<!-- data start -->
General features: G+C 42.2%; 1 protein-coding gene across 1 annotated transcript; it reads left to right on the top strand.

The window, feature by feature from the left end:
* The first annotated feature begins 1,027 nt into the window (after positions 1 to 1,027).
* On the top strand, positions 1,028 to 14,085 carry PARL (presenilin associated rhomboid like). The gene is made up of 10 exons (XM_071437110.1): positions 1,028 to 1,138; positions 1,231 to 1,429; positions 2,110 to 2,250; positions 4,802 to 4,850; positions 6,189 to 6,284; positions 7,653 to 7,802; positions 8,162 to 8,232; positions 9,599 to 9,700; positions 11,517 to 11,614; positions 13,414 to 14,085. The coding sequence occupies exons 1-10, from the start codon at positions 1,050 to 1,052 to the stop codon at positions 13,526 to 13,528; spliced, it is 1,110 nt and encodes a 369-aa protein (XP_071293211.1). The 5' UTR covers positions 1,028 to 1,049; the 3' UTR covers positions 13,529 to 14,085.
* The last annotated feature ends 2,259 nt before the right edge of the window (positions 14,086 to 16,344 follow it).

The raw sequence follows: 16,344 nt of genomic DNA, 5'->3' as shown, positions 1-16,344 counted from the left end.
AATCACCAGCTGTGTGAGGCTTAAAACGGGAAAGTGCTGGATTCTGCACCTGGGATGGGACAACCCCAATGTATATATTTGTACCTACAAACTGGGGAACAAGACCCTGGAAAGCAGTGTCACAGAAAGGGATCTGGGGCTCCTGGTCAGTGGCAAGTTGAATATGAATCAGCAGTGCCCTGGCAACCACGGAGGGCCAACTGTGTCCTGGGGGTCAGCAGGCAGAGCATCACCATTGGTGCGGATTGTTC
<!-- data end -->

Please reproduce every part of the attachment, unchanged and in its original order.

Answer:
General features: G+C 42.2%; 1 protein-coding gene across 1 annotated transcript; it reads left to right on the top strand.

The window, feature by feature from the left end:
* The first annotated feature begins 1,027 nt into the window (after positions 1 to 1,027).
* On the top strand, positions 1,028 to 14,085 carry PARL (presenilin associated rhomboid like). The gene is made up of 10 exons (XM_071437110.1): positions 1,028 to 1,138; positions 1,231 to 1,429; positions 2,110 to 2,250; positions 4,802 to 4,850; positions 6,189 to 6,284; positions 7,653 to 7,802; positions 8,162 to 8,232; positions 9,599 to 9,700; positions 11,517 to 11,614; positions 13,414 to 14,085. The coding sequence occupies exons 1-10, from the start codon at positions 1,050 to 1,052 to the stop codon at positions 13,526 to 13,528; spliced, it is 1,110 nt and encodes a 369-aa protein (XP_071293211.1). The 5' UTR covers positions 1,028 to 1,049; the 3' UTR covers positions 13,529 to 14,085.
* The last annotated feature ends 2,259 nt before the right edge of the window (positions 14,086 to 16,344 follow it).

The raw sequence follows: 16,344 nt of genomic DNA, 5'->3' as shown, positions 1-16,344 counted from the left end.
AATCACCAGCTGTGTGAGGCTTAAAACGGGAAAGTGCTGGATTCTGCACCTGGGATGGGACAACCCCAATGTATATATTTGTACCTACAAACTGGGGAACAAGACCCTGGAAAGCAGTGTCACAGAAAGGGATCTGGGGCTCCTGGTCAGTGGCAAGTTGAATATGAATCAGCAGTGCCCTGGCAACCACGGAGGGCCAACTGTGTCCTGGGGGTCAGCAGGCAGAGCATCACCATTGGTGCGGATTGTTC